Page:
The Scottish essayist Thomas Carlyle wrote "The history of the world is but the biography of great men." This week shows us that he could not have been more wrong. The history of the world is but the biography of simple people who do great things. Rosa Parks is one such person, whose personal actions drove us all to be better people. Scooter Libby's indictment and resignation show us that the strength of the United States is rooted in the idea that our leaders can be brought down peacefully and justly, and we can still go on, stronger than we were before.
"Justice is rather the activity of truth, than a virtue in itself. Truth tells us what is due to others, and justice renders that due. Injustice is acting a lie." – Horace Walpole
Friday, September 23, 2005
In the midst of discussions on ways to move the recovery from Hurricane Katrina forward, the Bush administration has proposed a laundry list of possible programs and changes that they claim would help in returning New Orleans and other affected areas to their previous economic strength. While the intentions of those formulating these proposals are good, and their goal of getting the region back on its feet are admirable, we must be very wary of proposals that push ideological and political positions instead of those that would bring about the most broad-based economic support.
Foremost among these ideological proposals is to provide students with vouchers, allowing them to attend private schools and to have the government pay for their tuition. Aside from clearly conflicting with the separation of church and state, since many of the private schools that would be receiving federal money are religious schools, the proposal is a blatant political ploy by the Bush administration to use the disaster as a way to achieve a goal that it has thus far been unsuccessful at. Since 2001, Congress has repeatedly denied the President the opportunity to get a voucher program passed, much to its credit.
Voucher programs are detrimental to public education and a wide variety of well-respected organizations disagree with the idea on various grounds. The National Parent Teacher Association, the Anti-Defamation League, and the NAACP all stand opposed to school voucher programs.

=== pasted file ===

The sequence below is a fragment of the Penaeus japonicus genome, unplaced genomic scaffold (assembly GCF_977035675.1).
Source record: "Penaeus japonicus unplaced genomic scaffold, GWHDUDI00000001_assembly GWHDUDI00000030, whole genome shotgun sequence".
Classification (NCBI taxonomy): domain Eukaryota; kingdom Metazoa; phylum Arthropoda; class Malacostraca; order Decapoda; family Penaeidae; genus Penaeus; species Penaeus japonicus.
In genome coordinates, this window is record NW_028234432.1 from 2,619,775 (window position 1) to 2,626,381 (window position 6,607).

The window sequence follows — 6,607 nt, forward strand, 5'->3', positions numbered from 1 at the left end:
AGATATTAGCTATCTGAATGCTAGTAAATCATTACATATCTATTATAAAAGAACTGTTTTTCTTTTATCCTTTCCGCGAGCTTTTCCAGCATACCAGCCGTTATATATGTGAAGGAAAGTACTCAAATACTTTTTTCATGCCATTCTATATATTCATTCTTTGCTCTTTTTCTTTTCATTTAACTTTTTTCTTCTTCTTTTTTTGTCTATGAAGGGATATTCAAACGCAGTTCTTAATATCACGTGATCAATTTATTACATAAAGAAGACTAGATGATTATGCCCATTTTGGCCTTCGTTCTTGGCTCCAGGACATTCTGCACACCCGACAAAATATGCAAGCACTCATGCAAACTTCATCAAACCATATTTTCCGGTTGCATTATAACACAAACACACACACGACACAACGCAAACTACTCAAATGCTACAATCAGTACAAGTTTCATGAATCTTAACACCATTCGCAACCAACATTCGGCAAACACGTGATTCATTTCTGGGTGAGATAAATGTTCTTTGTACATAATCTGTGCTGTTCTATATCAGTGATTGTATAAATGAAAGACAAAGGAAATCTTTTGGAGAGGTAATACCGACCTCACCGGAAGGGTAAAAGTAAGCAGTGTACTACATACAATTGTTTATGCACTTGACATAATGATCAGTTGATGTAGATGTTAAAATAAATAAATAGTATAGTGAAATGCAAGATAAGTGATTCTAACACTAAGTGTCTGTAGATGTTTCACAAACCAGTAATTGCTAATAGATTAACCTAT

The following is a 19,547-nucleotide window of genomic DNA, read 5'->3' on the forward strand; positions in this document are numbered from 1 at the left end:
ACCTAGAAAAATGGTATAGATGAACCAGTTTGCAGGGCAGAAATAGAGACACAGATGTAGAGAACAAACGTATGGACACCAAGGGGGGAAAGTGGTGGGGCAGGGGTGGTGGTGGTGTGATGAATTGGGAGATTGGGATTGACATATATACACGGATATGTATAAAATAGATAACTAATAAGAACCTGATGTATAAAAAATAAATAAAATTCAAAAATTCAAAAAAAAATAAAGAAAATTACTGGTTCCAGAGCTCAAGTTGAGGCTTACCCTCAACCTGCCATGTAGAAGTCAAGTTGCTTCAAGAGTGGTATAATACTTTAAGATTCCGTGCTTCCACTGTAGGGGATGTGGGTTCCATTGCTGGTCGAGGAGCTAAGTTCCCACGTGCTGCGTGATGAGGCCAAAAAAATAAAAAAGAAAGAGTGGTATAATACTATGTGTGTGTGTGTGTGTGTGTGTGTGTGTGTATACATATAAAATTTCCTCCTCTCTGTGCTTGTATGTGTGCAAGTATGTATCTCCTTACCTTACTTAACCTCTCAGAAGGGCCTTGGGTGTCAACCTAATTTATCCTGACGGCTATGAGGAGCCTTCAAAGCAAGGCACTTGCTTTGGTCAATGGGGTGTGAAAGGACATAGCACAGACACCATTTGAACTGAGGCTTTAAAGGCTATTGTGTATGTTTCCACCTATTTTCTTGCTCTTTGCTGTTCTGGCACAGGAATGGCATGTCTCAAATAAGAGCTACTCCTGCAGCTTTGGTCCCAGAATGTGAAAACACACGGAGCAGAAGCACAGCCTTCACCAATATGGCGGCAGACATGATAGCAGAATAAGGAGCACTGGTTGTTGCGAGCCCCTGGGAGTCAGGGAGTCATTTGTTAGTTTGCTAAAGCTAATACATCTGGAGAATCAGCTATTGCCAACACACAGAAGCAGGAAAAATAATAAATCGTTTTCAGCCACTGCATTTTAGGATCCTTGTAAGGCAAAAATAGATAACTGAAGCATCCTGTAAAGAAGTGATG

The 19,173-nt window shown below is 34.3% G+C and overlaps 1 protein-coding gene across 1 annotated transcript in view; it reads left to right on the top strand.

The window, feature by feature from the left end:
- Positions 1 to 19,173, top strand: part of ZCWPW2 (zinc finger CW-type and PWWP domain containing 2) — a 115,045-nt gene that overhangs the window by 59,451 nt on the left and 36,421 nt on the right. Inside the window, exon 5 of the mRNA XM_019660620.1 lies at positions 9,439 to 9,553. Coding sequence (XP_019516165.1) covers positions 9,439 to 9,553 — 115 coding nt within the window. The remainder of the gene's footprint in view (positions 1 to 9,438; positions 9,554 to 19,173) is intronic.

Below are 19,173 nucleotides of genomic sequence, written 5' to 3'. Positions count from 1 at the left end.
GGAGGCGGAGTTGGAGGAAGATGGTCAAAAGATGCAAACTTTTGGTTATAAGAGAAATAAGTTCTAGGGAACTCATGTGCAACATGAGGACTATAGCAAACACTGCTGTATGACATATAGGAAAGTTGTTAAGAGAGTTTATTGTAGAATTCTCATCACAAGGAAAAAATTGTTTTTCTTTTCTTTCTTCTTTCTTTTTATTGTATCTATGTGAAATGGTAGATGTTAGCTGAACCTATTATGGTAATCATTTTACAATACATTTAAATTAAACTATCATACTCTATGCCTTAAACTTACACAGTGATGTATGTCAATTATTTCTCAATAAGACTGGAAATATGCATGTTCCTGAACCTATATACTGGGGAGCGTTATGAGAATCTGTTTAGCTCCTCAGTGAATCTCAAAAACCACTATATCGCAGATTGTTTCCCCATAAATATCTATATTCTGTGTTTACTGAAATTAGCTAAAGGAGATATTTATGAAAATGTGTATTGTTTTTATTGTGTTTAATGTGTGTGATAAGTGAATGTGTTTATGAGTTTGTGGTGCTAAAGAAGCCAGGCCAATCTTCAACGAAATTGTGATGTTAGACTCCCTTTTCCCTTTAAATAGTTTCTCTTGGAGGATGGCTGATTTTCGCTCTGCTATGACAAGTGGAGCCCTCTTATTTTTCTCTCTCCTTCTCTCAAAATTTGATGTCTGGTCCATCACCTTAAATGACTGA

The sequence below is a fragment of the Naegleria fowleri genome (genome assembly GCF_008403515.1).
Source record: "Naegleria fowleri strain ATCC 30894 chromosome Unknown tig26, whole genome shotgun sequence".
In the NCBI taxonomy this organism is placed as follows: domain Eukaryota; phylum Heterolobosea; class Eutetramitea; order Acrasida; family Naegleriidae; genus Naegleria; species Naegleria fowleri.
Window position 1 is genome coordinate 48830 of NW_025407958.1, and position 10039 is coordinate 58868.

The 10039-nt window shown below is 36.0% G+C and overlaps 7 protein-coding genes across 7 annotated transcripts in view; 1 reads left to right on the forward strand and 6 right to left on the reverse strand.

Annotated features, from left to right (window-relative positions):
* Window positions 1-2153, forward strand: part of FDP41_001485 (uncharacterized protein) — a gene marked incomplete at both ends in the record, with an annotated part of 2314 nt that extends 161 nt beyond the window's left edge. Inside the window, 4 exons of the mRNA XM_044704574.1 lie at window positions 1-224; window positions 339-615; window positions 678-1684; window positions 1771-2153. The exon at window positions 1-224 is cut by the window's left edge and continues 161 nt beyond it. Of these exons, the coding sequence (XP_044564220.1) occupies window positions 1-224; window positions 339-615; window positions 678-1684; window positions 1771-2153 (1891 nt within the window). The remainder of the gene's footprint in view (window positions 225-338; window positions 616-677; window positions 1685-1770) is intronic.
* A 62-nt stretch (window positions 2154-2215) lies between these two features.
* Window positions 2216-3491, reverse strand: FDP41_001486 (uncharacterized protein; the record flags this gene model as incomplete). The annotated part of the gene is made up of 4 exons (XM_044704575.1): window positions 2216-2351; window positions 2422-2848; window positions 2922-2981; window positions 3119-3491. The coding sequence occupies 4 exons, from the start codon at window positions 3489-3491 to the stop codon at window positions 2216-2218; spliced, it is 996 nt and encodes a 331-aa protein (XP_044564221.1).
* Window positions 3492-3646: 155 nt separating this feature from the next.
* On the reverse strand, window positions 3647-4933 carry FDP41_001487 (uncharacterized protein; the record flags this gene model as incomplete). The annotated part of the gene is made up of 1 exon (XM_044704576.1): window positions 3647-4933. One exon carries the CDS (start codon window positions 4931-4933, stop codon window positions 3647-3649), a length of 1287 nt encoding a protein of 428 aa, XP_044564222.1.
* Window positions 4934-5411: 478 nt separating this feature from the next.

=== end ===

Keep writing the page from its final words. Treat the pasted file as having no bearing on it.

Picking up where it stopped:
Hurricane Katrina is a disaster beyond what most of us who do not live in the area can comprehend. Countless houses and schools have been damaged or destroyed, and the basic way of life in southern Louisiana has been changed forever. We need to help the people of the region rebuild their lives, their homes, and their schools. But we cannot neglect the next generation of students and destroy the foundation that public education provides for so many students around the country. School vouchers divert money from public education and put it in the pockets of private, often religious schools, something that goes against one of our basic principles of government.
On Tuesday, the Washington Post published an article on the school vouchers proposal. Here are two quotes from the article:
"It makes it even worse," Paul Houston, executive director of the American Association of School Administrators, said of the idea that all displaced families could obtain money for private schools. "It is really a tone-deaf response to the crisis. It is a real grab to get an ideological position across that they haven't been able to achieve under normal circumstances."
Sen. Edward M. Kennedy (Mass.), ranking Democrat on the Senate's Health, Education, Labor and Pensions Committee, said, "Instead of reopening ideological battles, we should be focused on reopening schools and getting people the help that they need."
To read the rest of the article, here is a link to it.
This needs to be exposed as exactly what it is: an attempt by the Bush administration, panicking over extremely low approval ratings, and trying to get an extremely controversial program pushed through Congress in order to claim any victory they can by any means necessary.
Monday, September 19, 2005
Forty-three years and one week ago today, at Rice Stadium in Houston, Texas, President John F. Kennedy announced a new national priority for the United States. Here are the highlights from that speech:
"We meet at a college noted for knowledge, in a city noted for progress, in a State noted for strength, and we stand in need of all three, for we meet in an hour of change and challenge, in a decade of hope and fear, in an age of both knowledge and ignorance. The greater our knowledge increases, the greater our ignorance unfolds...
"No man can fully grasp how far and how fast we have come, but condense, if you will, the 50,000 years of man's recorded history in a time span of but a half-century. Stated in these terms, we know very little about the first 40 years, except at the end of them advanced man had learned to use the skins of animals to cover them. Then about 10 years ago, under this standard, man emerged from his caves to construct other kinds of shelter. Only five years ago man learned to write and use a cart with wheels. Christianity began less than two years ago. The printing press came this year, and then less than two months ago, during this whole 50-year span of human history, the steam engine provided a new source of power.
"Newton explored the meaning of gravity. Last month electric lights and telephones and automobiles and airplanes became available. Only last week did we develop penicillin and television and nuclear power, and now if America's new spacecraft succeeds in reaching Venus, we will have literally reached the stars before midnight tonight...